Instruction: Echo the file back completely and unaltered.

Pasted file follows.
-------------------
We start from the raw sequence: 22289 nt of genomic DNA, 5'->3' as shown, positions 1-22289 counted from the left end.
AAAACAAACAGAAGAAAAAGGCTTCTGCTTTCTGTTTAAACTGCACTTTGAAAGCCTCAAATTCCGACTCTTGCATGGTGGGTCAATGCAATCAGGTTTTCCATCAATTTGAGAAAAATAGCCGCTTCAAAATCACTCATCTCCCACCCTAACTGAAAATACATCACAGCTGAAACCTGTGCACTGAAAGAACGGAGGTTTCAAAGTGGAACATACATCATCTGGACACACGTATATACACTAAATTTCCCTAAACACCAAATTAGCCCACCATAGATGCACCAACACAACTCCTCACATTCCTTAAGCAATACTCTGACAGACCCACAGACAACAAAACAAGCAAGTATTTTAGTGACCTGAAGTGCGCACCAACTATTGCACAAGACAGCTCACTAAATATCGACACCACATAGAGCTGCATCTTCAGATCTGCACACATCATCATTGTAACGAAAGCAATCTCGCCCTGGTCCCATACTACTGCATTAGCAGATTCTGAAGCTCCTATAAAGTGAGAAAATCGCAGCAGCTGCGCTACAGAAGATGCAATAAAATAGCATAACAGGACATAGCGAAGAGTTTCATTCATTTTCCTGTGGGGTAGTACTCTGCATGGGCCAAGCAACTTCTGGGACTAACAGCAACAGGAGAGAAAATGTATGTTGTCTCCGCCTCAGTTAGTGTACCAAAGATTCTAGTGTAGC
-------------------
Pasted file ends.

We start from the raw sequence: 22289 nt of genomic DNA, 5'->3' as shown, positions 1-22289 counted from the left end.
AAAACAAACAGAAGAAAAAGGCTTCTGCTTTCTGTTTAAACTGCACTTTGAAAGCCTCAAATTCCGACTCTTGCATGGTGGGTCAATGCAATCAGGTTTTCCATCAATTTGAGAAAAATAGCCGCTTCAAAATCACTCATCTCCCACCCTAACTGAAAATACATCACAGCTGAAACCTGTGCACTGAAAGAACGGAGGTTTCAAAGTGGAACATACATCATCTGGACACACGTATATACACTAAATTTCCCTAAACACCAAATTAGCCCACCATAGATGCACCAACACAACTCCTCACATTCCTTAAGCAATACTCTGACAGACCCACAGACAACAAAACAAGCAAGTATTTTAGTGACCTGAAGTGCGCACCAACTATTGCACAAGACAGCTCACTAAATATCGACACCACATAGAGCTGCATCTTCAGATCTGCACACATCATCATTGTAACGAAAGCAATCTCGCCCTGGTCCCATACTACTGCATTAGCAGATTCTGAAGCTCCTATAAAGTGAGAAAATCGCAGCAGCTGCGCTACAGAAGATGCAATAAAATAGCATAACAGGACATAGCGAAGAGTTTCATTCATTTTCCTGTGGGGTAGTACTCTGCATGGGCCAAGCAACTTCTGGGACTAACAGCAACAGGAGAGAAAATGTATGTTGTCTCCGCCTCAGTTAGTGTACCAAAGATTCTAGTGTAGC